Four ways to improve teacher CPD and make it impactful

Emma Wilks, Interim Co-Principal of Nishkam High School offers some simple CPD strategies that reflect exactly what’s happening in the classroom and avoiding information overload.


Schools often invest considerable time and money in Continuous Professional Development (CPD) for teachers, yet ensuring its relevance to current and future student cohorts remains a challenge. Instead of generic “one-size-fits-all” training sessions, smaller, tailored sessions reflecting individual teachers’ needs prove more effective. 


The risk of overwhelming teachers with information overload is real, as inundating them with excessive data can hinder lesson quality. It’s advocated to present information in digestible segments, following recommendations from the Education Endowment Foundation (EEF).


Innovations in CPD include granting teachers more autonomy in their training and freedom in choosing their developmental focus ensure training directly addresses current student needs. Additionally, the adoption of ONVU Learning’s 360-degree camera technology allows educators to self-assess their teaching, pinpointing areas for improvement. 


Though some teachers may have reservations about recorded lessons, systems grant teachers complete control, alleviating concerns. In short, relevant and timely CPD enables educators to make consistent improvements, driving positive educational outcomes.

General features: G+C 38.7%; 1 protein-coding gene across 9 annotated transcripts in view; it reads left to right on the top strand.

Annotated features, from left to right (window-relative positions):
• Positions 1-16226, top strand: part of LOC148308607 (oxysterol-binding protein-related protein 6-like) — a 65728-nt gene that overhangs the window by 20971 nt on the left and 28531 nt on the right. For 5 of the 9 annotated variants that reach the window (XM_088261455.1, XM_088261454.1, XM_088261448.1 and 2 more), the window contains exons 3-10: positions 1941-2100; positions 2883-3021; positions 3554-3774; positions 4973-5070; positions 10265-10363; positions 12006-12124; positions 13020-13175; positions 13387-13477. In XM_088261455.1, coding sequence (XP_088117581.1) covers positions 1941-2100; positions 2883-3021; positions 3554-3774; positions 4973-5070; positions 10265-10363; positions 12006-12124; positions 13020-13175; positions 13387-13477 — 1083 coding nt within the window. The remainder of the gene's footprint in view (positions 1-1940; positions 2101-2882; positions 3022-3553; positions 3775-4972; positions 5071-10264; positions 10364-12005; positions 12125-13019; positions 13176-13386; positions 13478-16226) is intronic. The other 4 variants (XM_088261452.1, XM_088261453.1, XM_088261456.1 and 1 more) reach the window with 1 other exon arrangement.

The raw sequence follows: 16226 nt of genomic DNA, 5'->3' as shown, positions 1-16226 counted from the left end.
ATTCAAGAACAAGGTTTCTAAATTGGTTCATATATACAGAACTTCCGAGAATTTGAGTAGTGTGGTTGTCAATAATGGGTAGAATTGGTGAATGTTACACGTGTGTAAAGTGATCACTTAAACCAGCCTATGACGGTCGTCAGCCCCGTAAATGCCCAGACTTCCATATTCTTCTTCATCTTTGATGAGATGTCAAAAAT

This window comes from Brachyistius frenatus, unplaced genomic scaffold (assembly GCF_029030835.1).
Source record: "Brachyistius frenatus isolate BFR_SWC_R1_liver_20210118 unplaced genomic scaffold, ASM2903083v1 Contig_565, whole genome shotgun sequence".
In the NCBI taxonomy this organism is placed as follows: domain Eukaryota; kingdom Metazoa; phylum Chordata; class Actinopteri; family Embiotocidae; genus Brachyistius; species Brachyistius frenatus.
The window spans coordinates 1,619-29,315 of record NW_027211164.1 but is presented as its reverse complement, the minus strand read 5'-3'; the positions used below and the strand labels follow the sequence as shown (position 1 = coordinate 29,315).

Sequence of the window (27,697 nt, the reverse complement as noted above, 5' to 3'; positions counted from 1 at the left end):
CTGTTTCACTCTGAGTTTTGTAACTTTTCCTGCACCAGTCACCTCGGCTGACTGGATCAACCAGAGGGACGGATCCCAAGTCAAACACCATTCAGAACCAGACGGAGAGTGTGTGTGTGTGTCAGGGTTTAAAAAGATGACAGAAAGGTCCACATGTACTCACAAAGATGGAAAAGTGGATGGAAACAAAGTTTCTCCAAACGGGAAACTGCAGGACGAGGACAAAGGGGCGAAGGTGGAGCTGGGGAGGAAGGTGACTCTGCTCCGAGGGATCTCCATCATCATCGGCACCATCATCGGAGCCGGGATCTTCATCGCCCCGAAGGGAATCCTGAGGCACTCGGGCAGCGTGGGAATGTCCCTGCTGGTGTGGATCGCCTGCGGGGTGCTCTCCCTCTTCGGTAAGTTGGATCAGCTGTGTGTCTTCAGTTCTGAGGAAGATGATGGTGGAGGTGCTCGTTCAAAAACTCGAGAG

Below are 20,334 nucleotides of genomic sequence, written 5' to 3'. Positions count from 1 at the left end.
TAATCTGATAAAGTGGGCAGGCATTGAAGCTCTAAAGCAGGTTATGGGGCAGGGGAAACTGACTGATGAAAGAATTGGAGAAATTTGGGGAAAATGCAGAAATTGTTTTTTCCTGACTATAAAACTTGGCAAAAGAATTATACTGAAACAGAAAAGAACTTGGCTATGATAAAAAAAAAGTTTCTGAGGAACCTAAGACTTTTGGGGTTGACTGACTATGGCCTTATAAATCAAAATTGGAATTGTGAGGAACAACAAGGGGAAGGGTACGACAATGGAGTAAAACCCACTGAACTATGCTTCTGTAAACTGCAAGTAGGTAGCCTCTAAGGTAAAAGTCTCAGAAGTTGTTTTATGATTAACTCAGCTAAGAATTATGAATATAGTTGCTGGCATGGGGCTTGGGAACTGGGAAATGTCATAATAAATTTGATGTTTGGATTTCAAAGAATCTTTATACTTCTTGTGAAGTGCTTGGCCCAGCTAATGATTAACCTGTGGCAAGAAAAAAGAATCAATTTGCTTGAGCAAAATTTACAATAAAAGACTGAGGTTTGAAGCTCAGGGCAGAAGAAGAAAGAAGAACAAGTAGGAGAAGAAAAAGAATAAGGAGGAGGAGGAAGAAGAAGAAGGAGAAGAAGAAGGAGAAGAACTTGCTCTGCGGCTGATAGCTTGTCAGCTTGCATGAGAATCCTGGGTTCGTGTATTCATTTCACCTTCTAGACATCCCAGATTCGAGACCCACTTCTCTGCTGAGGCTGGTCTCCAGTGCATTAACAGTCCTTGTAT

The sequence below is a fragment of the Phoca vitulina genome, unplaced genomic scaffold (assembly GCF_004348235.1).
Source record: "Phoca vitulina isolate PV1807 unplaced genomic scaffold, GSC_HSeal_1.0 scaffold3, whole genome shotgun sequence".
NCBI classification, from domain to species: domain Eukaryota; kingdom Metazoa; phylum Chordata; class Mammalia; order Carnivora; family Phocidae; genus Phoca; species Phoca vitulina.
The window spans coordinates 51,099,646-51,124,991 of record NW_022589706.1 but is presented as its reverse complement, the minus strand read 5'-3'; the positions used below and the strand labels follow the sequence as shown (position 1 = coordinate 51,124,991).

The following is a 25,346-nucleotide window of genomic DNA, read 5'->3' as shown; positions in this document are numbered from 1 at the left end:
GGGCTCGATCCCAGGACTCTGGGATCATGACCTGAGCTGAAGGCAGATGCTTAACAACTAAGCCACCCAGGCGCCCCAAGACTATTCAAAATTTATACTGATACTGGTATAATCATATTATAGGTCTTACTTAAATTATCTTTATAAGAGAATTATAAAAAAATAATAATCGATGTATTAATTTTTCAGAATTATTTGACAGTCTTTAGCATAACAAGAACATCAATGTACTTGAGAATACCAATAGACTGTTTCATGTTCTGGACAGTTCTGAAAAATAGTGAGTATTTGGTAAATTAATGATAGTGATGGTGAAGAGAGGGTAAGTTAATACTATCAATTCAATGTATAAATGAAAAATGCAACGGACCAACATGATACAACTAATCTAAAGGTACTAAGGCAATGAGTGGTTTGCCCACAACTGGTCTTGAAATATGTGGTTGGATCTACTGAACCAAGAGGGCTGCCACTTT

How Video Tech has turned our Lesson Observation on its head

Even the most seasoned educators experience nervousness when it comes to lesson observations.


Although lesson observations certainly offer helpful suggestions for enhancing practice, the tense, formal once-per-term snapshot is a poor, unreliable indicator of teacher performance. We need a rethink.


David Chapman, Head of School at Aston Engineering University Academy describes the problems of traditional lesson observation and how they have been overcome with the use of ONVU Learning.


Using the technology, AUEA has reduced ‘teacher fear’ and focussed on student learning rather than teaching practice delivering a positive effect on pupil engagement and teacher development.